Pet rabbits make wonderful additions to your family, as long as you understand that bunnies are different as pets than dogs or cats. There is a right way and a wrong way to interact with a pet rabbit, and keep in mind that they are very social animals that really want to spend time with their pet parents and family. Small children are not the best to mix with pet rabbits, and most pet rabbits do not like to be scooped up, cuddled or held. Instinctively, rabbits are prey animals so this behavior is just a natural reaction to escape.
The best way to play and interact with your pet rabbit is explained by Indianahrs.org:
"It’s important to remember that rabbits are prey animals. Prey animals interact with their environment very differently than predators like cats and dogs. In general, rabbits do not like to be picked up. The act of bending over them and grabbing them by their ribs to pick them up is very similar to being picked up by a hawk – scary!!
The best way to interact with your rabbit is on the floor. Sit in the room while bunny is out to play and she will soon come investigate you. She will like to be petted sitting next to you, but not necessarily while being carried in your arms! If you choose a cage or pen with a sideopening door and put it on the floor or provide a ramp to a taller cage, you can let bunny in and out for playtime without ever picking her up!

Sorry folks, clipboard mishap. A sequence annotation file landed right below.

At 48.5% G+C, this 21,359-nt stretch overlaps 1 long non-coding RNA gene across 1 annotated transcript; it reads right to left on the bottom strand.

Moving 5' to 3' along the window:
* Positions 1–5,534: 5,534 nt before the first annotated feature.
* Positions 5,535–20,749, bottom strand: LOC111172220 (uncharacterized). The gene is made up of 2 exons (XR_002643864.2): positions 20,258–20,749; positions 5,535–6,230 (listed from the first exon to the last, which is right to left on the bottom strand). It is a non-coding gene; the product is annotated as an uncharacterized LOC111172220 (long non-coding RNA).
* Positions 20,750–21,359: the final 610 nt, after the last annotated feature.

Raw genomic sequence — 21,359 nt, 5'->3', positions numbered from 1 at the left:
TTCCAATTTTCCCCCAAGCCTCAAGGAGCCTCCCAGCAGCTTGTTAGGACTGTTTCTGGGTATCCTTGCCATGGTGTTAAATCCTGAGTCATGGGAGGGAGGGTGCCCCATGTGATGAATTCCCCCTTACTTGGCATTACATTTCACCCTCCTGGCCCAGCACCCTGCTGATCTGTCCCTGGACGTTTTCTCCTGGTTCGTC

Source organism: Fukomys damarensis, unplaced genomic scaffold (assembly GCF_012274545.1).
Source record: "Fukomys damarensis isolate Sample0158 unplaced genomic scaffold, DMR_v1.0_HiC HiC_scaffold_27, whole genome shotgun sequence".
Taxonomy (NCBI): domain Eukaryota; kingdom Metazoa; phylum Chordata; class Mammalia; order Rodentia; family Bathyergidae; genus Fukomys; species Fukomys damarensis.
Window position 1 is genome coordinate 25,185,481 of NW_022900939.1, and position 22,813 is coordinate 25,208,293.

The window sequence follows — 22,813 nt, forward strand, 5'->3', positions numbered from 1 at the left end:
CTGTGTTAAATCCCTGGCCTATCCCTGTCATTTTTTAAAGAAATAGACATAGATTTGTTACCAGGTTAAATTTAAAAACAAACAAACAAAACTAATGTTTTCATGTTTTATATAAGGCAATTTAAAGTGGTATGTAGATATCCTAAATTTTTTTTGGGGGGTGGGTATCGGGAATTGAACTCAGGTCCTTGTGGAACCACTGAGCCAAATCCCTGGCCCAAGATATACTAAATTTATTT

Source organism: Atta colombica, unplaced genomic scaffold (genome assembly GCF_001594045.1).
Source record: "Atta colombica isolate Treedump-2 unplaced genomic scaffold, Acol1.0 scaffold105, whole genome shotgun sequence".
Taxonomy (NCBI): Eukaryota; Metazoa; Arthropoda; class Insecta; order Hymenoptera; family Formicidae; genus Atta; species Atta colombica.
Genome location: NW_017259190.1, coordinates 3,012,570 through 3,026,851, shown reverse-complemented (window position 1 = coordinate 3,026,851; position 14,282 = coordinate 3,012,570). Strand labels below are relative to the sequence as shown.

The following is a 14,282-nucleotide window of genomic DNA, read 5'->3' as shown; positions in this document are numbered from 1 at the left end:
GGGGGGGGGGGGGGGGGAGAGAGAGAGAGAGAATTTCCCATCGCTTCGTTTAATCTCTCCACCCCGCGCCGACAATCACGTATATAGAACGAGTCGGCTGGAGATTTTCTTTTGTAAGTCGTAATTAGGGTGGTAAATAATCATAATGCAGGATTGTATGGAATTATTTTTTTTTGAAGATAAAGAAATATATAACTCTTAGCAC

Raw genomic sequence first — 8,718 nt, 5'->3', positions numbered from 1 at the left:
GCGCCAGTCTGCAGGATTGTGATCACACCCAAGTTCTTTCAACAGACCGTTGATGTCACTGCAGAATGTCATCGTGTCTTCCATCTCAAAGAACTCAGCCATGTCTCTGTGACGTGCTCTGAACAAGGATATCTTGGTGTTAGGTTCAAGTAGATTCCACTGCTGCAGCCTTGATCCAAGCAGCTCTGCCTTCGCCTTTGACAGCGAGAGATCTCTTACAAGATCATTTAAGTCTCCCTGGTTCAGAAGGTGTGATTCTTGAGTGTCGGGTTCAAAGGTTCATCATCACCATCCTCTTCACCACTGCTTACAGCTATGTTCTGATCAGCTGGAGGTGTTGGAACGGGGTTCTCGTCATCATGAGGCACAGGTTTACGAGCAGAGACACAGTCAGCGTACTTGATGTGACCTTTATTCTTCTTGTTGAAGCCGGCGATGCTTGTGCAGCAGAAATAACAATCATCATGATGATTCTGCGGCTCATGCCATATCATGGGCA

If you are going to pick up your rabbit, make sure you do it correctly. The best way is to place one hand under her rib cage and the other under her bottom, scooping her back legs so she can’t kick. This method will protect her fragile backbone while protecting you from those strong kicking back legs and sharp nails. It is also important to wear an appropriate shirt when handling a rabbit to avoid being scratched by nails as bunny tries to get away! Or just encourage or herd bunny into a pet carrier or box and move him that way.
Keep in mind your rabbit will likely be easier to interact with and handle once spayed or neutered. Spaying and neutering reduces hormone-driven behaviors like lunging, mounting, spraying, and boxing. Spaying also protects female bunnies from uterine cancer, which can be quite common in older unspayed rabbits."
Read the entire article: What Is It Like to Have a Pet Rabbit?
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